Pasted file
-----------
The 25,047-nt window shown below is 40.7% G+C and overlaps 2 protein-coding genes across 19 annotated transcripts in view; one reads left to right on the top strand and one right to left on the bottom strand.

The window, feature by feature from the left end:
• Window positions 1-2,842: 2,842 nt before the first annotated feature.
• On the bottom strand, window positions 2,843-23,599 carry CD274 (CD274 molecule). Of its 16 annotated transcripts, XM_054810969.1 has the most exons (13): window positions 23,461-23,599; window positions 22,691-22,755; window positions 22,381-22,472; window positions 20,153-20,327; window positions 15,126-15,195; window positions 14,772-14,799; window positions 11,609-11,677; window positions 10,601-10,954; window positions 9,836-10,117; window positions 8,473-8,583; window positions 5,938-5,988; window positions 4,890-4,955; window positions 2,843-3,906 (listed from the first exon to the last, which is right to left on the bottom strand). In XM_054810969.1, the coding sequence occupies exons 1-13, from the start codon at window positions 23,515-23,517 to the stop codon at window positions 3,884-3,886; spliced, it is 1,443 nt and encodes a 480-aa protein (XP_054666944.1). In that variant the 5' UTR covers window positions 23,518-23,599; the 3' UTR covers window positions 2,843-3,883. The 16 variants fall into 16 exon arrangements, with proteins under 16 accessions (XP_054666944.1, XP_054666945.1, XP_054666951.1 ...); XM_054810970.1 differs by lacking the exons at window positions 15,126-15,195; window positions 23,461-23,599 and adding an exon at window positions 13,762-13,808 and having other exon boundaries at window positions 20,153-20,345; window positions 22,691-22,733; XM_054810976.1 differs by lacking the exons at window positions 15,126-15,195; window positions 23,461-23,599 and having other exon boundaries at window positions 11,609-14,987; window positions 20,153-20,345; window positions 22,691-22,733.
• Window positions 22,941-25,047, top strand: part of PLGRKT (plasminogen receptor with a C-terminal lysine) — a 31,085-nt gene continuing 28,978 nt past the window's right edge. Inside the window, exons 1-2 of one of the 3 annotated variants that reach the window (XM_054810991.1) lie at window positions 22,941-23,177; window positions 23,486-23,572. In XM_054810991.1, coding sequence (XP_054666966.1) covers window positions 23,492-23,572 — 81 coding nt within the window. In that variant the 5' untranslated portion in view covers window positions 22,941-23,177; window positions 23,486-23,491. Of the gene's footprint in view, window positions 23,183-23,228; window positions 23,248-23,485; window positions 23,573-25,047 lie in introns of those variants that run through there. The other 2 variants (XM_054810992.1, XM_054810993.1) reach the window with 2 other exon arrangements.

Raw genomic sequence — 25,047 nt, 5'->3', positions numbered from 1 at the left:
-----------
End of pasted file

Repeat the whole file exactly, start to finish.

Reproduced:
The 25,047-nt window shown below is 40.7% G+C and overlaps 2 protein-coding genes across 19 annotated transcripts in view; one reads left to right on the top strand and one right to left on the bottom strand.

The window, feature by feature from the left end:
• Window positions 1-2,842: 2,842 nt before the first annotated feature.
• On the bottom strand, window positions 2,843-23,599 carry CD274 (CD274 molecule). Of its 16 annotated transcripts, XM_054810969.1 has the most exons (13): window positions 23,461-23,599; window positions 22,691-22,755; window positions 22,381-22,472; window positions 20,153-20,327; window positions 15,126-15,195; window positions 14,772-14,799; window positions 11,609-11,677; window positions 10,601-10,954; window positions 9,836-10,117; window positions 8,473-8,583; window positions 5,938-5,988; window positions 4,890-4,955; window positions 2,843-3,906 (listed from the first exon to the last, which is right to left on the bottom strand). In XM_054810969.1, the coding sequence occupies exons 1-13, from the start codon at window positions 23,515-23,517 to the stop codon at window positions 3,884-3,886; spliced, it is 1,443 nt and encodes a 480-aa protein (XP_054666944.1). In that variant the 5' UTR covers window positions 23,518-23,599; the 3' UTR covers window positions 2,843-3,883. The 16 variants fall into 16 exon arrangements, with proteins under 16 accessions (XP_054666944.1, XP_054666945.1, XP_054666951.1 ...); XM_054810970.1 differs by lacking the exons at window positions 15,126-15,195; window positions 23,461-23,599 and adding an exon at window positions 13,762-13,808 and having other exon boundaries at window positions 20,153-20,345; window positions 22,691-22,733; XM_054810976.1 differs by lacking the exons at window positions 15,126-15,195; window positions 23,461-23,599 and having other exon boundaries at window positions 11,609-14,987; window positions 20,153-20,345; window positions 22,691-22,733.
• Window positions 22,941-25,047, top strand: part of PLGRKT (plasminogen receptor with a C-terminal lysine) — a 31,085-nt gene continuing 28,978 nt past the window's right edge. Inside the window, exons 1-2 of one of the 3 annotated variants that reach the window (XM_054810991.1) lie at window positions 22,941-23,177; window positions 23,486-23,572. In XM_054810991.1, coding sequence (XP_054666966.1) covers window positions 23,492-23,572 — 81 coding nt within the window. In that variant the 5' untranslated portion in view covers window positions 22,941-23,177; window positions 23,486-23,491. Of the gene's footprint in view, window positions 23,183-23,228; window positions 23,248-23,485; window positions 23,573-25,047 lie in introns of those variants that run through there. The other 2 variants (XM_054810992.1, XM_054810993.1) reach the window with 2 other exon arrangements.

Raw genomic sequence — 25,047 nt, 5'->3', positions numbered from 1 at the left: